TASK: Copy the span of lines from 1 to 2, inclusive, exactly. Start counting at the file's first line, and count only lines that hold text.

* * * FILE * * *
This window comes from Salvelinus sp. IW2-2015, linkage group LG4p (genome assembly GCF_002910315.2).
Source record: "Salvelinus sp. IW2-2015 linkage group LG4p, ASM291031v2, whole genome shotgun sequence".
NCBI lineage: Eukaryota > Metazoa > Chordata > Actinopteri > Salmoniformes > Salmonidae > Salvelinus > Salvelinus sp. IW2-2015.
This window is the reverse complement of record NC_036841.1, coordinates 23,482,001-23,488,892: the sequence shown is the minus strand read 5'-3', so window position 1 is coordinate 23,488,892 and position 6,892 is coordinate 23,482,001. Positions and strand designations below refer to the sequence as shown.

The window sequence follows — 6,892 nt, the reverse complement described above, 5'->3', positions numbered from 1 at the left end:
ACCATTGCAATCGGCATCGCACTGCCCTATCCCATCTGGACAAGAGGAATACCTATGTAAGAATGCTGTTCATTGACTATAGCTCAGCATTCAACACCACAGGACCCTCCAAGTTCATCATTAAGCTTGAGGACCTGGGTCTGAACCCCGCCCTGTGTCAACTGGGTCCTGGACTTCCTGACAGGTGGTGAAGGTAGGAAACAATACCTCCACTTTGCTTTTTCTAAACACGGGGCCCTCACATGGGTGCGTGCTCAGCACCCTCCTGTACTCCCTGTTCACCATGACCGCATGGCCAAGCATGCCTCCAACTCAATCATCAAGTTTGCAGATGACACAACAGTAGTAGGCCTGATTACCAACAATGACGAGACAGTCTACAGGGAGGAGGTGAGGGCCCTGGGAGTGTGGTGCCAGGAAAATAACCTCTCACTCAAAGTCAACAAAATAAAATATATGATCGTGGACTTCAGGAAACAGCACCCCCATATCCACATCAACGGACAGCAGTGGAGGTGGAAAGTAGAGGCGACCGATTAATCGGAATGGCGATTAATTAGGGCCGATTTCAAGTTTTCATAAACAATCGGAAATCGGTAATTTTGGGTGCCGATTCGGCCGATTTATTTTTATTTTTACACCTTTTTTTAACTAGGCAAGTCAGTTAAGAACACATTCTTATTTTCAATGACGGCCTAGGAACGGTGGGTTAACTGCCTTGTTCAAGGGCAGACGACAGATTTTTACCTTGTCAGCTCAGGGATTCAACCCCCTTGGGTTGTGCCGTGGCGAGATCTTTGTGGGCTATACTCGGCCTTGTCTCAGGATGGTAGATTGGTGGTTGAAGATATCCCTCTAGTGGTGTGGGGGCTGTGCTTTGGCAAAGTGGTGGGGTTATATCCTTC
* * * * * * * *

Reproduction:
This window comes from Salvelinus sp. IW2-2015, linkage group LG4p (genome assembly GCF_002910315.2).
Source record: "Salvelinus sp. IW2-2015 linkage group LG4p, ASM291031v2, whole genome shotgun sequence".